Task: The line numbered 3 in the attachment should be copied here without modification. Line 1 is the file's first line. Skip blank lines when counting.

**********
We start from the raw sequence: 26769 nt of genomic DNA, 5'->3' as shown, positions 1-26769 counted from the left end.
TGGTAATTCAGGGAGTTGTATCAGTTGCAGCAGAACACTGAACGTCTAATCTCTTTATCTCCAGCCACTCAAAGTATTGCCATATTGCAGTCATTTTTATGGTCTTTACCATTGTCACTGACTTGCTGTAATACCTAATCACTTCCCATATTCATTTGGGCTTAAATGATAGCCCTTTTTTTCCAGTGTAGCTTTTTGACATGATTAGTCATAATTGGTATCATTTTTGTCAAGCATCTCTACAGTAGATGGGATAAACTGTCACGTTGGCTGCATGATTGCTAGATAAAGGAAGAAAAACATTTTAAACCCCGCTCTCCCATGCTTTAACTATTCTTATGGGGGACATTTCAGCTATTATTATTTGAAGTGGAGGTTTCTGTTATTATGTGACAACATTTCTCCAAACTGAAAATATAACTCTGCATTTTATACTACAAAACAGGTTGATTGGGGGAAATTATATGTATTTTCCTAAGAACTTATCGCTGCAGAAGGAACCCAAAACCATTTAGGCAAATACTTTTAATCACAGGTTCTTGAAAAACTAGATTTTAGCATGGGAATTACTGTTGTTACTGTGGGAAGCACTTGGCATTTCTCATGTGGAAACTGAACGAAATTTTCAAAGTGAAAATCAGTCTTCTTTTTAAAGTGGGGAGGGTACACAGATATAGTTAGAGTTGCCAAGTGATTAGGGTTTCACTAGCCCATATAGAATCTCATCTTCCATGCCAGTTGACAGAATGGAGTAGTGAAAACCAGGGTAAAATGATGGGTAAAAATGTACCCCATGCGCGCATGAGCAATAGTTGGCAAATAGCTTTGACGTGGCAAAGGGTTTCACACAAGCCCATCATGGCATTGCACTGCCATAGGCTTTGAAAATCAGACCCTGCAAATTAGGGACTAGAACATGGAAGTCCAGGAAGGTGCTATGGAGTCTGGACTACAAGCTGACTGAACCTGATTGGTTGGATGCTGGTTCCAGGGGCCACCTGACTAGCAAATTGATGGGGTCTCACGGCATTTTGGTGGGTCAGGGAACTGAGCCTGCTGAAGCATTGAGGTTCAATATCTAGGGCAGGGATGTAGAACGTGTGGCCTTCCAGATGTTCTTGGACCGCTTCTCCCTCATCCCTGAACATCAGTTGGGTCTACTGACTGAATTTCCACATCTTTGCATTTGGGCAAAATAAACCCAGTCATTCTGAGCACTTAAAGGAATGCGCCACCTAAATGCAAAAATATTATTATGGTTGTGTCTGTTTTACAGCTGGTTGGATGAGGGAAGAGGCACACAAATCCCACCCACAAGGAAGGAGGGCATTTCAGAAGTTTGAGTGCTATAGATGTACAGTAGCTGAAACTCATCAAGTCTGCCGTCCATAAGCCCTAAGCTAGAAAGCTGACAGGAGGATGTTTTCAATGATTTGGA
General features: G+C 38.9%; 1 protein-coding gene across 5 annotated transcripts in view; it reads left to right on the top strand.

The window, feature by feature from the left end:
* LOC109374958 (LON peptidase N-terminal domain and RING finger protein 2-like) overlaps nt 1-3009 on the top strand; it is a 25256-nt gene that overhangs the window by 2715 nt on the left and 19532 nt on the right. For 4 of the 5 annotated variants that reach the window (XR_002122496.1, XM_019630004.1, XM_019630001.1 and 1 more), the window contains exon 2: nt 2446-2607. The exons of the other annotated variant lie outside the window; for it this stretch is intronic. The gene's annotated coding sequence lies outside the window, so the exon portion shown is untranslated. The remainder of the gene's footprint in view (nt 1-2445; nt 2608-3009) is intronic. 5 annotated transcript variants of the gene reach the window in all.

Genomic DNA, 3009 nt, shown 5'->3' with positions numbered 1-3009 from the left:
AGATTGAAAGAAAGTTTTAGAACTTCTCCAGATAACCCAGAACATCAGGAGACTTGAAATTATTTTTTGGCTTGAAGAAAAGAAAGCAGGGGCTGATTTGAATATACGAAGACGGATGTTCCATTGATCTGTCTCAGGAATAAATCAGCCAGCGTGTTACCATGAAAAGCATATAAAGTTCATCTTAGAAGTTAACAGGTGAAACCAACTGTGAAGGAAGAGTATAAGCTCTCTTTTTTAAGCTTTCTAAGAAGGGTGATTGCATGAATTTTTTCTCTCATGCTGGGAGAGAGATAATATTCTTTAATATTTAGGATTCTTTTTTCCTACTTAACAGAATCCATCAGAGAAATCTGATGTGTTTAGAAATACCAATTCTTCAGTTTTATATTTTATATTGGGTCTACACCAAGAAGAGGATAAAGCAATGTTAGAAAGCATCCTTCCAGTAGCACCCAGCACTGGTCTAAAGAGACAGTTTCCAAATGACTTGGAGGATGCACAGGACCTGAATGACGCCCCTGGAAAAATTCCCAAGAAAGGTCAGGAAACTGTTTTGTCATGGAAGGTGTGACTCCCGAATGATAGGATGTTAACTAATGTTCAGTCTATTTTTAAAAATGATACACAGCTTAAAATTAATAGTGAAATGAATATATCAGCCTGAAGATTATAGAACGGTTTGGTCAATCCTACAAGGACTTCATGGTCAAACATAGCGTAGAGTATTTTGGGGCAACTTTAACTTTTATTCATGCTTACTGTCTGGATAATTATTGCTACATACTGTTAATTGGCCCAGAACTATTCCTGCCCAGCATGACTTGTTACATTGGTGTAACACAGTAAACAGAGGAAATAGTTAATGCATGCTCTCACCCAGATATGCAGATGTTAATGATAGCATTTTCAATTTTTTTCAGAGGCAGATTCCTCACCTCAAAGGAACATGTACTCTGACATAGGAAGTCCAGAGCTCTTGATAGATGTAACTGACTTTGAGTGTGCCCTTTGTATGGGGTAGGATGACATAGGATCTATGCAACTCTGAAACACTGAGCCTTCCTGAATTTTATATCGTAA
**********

General features: G+C 38.9%; 1 protein-coding gene across 5 annotated transcripts in view; it reads left to right on the top strand.